J. C. Penney said Thursday that it has decided to pull the plug on Telaction, its much ballyhooed interactive home shopping service that was being tested in the Chicago area.
The decision deals another blow to the home shopping industry, which has fallen far short of early expectations that it would account for as much as $8 billion in retail sales by 1990. Recently, observers’ projections have been sharply reduced, with Paul Kagan Associates, a media research firm in Carmel, forecasting that the shop-at-home industry will account for only about $2 billion in sales in 1990.
Penney Vice Chairman Robert B. Gill said in a statement that the planned closing of Telaction on April 7 does not “reflect a disenchantment” with home shopping by cable.
Earlier this month, Penney took over a money-losing, shop-at-home channel operated by Shop Television Network of Los Angeles. Next month, the channel will be renamed the J. C. Penney Television Shopping Channel, a Penney spokesman said.
Penney said it will take a $20-million charge for the first quarter ending April 29 as a result of Telaction’s shutdown. That is on top of a $106-million investment that the big Dallas-based retailer has made over the last few years.
Since a delayed start-up in 1988, Telaction has provided cable television viewers with an electronic shopping mall. Using a touch-tone telephone, viewers can choose a category of merchandise, browse the offerings from a particular store and make selections.
An array of prestigious merchants have participated in the service, including Neiman Marcus Group, Marshall Field’s, Sears, catalogue house Spiegel Inc., Dayton Hudson, several shoe retailers and two foreign merchants, Galeries Lafayette of France and La Rinascente of Italy.
Telaction also offered groceries and programs such as Holiday Condominiums, showing viewers time-share condos around the world, and Express Music, featuring excerpts from compact discs, tapes and records.
The service, carried free over cable, differs from those offered over cable television by industry pioneer Home Shopping Network of St. Petersburg, Fla., and its two much smaller rivals, QVC and Cable Value Network. Those programs display items one after the other that at-home shoppers are invited to purchase. With Telaction, viewers can choose what they want to see.
Although Penney said 13% of the 30,000 subscribers to Telaction have made purchases--what it called a “remarkably high percentage for a direct response business"--industry analysts speculated that not enough of those customers came back for more.
“The key statistic is the number of repeat buyers,” said Randy Gebhardt, vice president of Retail Planning Associates, a consulting firm in Columbus, Ohio. Penney would not disclose Telaction’s sales or the percentage of repeat customers.
Larry Gerbrandt, an analyst with Paul Kagan Associates, described the Telaction technology as innovative but cumbersome. The system required installation of expensive “black boxes” on telephone poles that stored the images to be relayed to viewers’ television monitors.
In addition, Gerbrandt noted, the system was set up so that 25 subscribers shared a “party line.” As a result, only one subscriber could use the system at a time. Meanwhile, if one neighbor were shopping, the others would see his selections--from lingerie to lockets--on their screens.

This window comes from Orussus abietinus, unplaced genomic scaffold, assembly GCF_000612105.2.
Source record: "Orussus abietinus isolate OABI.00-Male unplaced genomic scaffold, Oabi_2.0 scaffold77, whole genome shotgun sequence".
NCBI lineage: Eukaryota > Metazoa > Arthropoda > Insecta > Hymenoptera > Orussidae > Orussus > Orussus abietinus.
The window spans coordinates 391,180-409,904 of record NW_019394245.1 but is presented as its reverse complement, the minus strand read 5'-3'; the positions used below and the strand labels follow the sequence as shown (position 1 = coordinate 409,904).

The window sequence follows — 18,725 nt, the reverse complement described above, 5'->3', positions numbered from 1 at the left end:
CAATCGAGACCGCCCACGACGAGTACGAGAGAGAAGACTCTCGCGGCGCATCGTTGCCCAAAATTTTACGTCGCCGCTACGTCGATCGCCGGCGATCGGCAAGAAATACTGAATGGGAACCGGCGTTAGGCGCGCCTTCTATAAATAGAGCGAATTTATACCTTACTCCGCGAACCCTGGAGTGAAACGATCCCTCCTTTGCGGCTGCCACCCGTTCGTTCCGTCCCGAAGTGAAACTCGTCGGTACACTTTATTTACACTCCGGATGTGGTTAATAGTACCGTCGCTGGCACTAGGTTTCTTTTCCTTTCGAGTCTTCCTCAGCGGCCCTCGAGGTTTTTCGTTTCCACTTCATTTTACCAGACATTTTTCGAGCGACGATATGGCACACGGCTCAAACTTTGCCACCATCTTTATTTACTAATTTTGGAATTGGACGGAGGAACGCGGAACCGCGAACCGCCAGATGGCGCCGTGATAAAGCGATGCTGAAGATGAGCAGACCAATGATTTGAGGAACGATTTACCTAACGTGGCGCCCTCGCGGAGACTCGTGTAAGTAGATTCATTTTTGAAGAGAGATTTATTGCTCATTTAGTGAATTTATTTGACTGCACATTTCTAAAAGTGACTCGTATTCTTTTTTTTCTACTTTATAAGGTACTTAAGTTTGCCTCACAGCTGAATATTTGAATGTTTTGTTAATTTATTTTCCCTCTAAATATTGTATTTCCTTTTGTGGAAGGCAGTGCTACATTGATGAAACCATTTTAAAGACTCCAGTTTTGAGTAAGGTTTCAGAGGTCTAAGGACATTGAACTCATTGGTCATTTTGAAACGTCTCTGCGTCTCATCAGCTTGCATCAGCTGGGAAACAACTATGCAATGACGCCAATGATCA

The subscriber level for Telaction has remained well short of Penney’s early projections. At one time, Penney projected 125,000 cable subscribers in the Chicago area by mid-1987, before delays put Telaction’s introduction more than a year behind schedule. Penney also had predicted that by 1990 the “TV mall” would be available in 20 big cities.
Nancy Whitley, a resident of Deerfield, Ill., who has had the service on cable for several months, said she has never made a purchase through Telaction and, in fact, “went browsing” only one time.
“It just seems to me that it would be more useful for someone who doesn’t get out,” said Whitley, who works as a bookkeeper for an elementary school district.
Penney said the decision to fold Telaction was made after investment banker Kidder, Peabody & Co. spent weeks attempting unsuccessfully to find an investor willing to shoulder part of the expense of running the service. Penney said Kidder conducted a worldwide search, contacting companies in retailing, technology, media and communications.
As a result of the closing, Penney said it will lay off 164 writers, producers, salespeople and technicians in Schaumburg, Ill., where Telaction is based.
Two interactive systems will remain after Telaction closes. Prodigy, a joint venture of Sears and IBM that subscribers activate on personal computers, started up last October and now has “tens of thousands of members” in California, Connecticut, Georgia and elsewhere, according to Geoffrey E. Moore, director of marketing programs. Penney is a participating merchant.
GTE is also doing limited testing in Boston of an interactive service called Main Street. Users access the service through a television cable using a remote control. Unlike Telaction, Main Street does not require a touch-tone phone and does not make subscribers share a party line.